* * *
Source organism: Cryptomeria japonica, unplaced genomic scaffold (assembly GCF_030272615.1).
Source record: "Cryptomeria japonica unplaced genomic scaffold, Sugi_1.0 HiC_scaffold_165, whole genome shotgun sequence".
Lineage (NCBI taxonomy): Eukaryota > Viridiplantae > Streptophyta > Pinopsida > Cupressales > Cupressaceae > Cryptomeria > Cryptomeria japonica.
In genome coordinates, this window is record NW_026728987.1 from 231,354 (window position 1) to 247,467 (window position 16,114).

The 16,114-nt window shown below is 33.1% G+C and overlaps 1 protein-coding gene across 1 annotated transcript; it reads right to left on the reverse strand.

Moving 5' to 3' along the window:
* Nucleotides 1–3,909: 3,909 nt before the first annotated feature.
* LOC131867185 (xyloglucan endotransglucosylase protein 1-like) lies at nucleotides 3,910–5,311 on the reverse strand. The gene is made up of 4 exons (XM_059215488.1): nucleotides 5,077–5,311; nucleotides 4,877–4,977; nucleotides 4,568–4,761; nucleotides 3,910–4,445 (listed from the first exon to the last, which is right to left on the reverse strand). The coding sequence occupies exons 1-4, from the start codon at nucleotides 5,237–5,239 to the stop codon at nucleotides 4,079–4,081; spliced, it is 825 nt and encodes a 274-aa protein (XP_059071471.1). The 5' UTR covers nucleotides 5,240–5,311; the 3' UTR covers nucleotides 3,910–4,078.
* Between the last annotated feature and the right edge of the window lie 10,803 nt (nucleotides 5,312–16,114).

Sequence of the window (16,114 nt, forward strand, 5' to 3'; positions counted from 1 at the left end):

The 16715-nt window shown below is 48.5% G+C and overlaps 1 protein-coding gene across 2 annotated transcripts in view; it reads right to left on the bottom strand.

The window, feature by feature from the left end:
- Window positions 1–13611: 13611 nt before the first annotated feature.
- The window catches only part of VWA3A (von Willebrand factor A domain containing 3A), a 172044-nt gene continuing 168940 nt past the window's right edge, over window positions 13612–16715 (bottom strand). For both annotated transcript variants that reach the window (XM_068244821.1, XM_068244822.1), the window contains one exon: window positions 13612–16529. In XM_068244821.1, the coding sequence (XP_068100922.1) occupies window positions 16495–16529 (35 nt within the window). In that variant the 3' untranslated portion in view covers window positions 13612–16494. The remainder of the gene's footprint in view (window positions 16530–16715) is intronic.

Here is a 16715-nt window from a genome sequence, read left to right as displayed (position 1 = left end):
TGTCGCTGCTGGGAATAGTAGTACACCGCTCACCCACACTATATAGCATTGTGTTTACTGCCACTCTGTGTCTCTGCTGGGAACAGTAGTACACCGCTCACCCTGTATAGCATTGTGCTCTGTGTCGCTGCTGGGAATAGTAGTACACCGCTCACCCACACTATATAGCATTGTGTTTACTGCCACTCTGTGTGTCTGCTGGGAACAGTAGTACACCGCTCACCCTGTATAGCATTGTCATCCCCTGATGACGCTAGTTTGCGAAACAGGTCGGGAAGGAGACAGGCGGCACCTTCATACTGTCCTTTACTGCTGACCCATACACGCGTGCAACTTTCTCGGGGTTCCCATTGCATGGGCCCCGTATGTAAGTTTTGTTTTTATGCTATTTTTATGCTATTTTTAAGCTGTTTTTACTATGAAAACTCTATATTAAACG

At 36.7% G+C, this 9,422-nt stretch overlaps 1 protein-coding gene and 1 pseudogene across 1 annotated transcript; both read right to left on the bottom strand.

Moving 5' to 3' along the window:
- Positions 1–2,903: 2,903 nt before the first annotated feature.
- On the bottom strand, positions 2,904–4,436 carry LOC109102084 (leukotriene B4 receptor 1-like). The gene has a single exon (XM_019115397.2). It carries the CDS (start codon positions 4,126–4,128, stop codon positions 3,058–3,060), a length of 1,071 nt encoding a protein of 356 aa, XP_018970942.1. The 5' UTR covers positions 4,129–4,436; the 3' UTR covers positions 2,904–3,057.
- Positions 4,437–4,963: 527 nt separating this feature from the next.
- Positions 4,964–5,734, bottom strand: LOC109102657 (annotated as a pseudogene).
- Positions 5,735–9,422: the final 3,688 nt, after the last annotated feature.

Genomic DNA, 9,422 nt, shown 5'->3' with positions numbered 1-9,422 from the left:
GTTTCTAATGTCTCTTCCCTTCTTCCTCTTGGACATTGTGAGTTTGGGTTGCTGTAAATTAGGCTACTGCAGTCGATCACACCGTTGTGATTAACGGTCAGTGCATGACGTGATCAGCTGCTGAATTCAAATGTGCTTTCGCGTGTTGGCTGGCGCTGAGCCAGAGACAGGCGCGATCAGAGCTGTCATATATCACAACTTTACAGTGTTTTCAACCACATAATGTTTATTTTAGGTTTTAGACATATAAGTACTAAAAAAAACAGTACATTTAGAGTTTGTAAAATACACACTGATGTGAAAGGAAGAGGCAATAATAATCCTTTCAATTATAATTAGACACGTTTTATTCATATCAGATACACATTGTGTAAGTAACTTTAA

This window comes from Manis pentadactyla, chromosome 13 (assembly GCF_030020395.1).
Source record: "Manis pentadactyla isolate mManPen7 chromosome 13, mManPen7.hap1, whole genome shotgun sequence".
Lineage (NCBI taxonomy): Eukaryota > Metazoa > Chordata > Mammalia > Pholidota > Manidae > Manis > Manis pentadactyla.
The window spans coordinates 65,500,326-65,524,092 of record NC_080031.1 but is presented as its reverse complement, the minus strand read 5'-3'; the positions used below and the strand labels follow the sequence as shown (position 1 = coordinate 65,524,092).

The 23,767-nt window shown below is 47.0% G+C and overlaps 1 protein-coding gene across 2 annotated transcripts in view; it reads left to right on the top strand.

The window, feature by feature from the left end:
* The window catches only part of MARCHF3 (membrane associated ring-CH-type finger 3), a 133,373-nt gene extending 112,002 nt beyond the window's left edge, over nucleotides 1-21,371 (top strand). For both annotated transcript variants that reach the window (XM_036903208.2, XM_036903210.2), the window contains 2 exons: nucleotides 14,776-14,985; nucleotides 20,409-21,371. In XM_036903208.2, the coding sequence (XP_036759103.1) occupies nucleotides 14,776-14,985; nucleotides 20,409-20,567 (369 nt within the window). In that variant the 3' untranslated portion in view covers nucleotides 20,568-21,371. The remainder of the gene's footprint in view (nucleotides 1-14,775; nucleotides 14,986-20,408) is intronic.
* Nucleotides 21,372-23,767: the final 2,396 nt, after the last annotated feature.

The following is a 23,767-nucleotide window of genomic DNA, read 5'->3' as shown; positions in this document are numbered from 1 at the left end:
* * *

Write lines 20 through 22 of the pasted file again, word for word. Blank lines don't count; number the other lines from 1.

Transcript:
- On the bottom strand, positions 2,904–4,436 carry LOC109102084 (leukotriene B4 receptor 1-like). The gene has a single exon (XM_019115397.2). It carries the CDS (start codon positions 4,126–4,128, stop codon positions 3,058–3,060), a length of 1,071 nt encoding a protein of 356 aa, XP_018970942.1. The 5' UTR covers positions 4,129–4,436; the 3' UTR covers positions 2,904–3,057.
- Positions 4,437–4,963: 527 nt separating this feature from the next.
- Positions 4,964–5,734, bottom strand: LOC109102657 (annotated as a pseudogene).